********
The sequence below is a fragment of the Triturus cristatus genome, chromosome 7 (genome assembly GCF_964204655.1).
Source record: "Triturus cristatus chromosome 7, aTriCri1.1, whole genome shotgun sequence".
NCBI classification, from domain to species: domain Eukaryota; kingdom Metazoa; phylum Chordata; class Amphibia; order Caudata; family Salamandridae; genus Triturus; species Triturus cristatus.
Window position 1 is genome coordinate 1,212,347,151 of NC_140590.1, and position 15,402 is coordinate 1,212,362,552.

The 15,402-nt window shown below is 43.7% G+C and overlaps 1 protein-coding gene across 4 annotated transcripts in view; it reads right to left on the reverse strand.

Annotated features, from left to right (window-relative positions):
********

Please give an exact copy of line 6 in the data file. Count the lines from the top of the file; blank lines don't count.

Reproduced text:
Annotated features, from left to right (window-relative positions):